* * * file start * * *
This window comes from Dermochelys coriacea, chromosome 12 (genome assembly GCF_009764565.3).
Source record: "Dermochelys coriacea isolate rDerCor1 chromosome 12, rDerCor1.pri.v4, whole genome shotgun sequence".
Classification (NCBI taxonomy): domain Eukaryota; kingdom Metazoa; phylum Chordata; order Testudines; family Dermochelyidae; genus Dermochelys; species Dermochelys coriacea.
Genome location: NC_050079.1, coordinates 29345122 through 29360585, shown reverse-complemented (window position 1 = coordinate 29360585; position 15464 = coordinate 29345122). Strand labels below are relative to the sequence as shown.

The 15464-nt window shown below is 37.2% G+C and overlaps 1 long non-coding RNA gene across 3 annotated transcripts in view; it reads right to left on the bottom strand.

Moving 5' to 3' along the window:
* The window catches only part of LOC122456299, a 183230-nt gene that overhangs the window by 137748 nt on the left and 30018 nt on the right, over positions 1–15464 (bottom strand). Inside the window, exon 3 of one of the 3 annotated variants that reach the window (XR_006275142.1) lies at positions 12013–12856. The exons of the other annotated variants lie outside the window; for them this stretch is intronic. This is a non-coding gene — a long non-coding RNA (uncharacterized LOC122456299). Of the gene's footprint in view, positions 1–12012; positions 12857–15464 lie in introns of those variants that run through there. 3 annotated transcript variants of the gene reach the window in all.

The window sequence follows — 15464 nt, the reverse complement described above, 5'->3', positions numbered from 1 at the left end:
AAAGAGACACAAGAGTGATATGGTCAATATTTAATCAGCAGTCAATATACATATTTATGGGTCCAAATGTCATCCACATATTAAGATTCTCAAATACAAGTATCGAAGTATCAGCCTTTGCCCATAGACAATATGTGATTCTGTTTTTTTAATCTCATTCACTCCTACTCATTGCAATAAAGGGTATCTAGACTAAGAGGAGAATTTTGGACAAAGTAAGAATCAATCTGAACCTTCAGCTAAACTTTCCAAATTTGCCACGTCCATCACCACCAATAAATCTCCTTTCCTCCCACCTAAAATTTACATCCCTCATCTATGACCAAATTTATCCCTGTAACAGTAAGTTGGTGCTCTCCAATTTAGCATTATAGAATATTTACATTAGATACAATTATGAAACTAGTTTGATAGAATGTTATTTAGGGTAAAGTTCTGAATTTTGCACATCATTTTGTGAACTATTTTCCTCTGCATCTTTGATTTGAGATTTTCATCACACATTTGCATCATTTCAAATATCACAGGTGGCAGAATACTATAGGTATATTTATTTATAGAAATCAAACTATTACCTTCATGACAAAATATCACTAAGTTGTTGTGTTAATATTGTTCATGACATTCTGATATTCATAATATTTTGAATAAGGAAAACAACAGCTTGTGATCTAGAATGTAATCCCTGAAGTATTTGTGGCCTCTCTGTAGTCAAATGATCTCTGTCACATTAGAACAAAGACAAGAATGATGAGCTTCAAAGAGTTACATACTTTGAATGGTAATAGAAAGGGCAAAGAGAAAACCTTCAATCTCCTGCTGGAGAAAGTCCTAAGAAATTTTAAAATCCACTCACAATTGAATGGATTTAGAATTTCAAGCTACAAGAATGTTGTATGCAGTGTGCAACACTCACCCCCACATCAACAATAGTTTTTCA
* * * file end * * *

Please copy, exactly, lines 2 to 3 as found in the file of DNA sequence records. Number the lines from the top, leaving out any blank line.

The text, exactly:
Source record: "Dermochelys coriacea isolate rDerCor1 chromosome 12, rDerCor1.pri.v4, whole genome shotgun sequence".
Classification (NCBI taxonomy): domain Eukaryota; kingdom Metazoa; phylum Chordata; order Testudines; family Dermochelyidae; genus Dermochelys; species Dermochelys coriacea.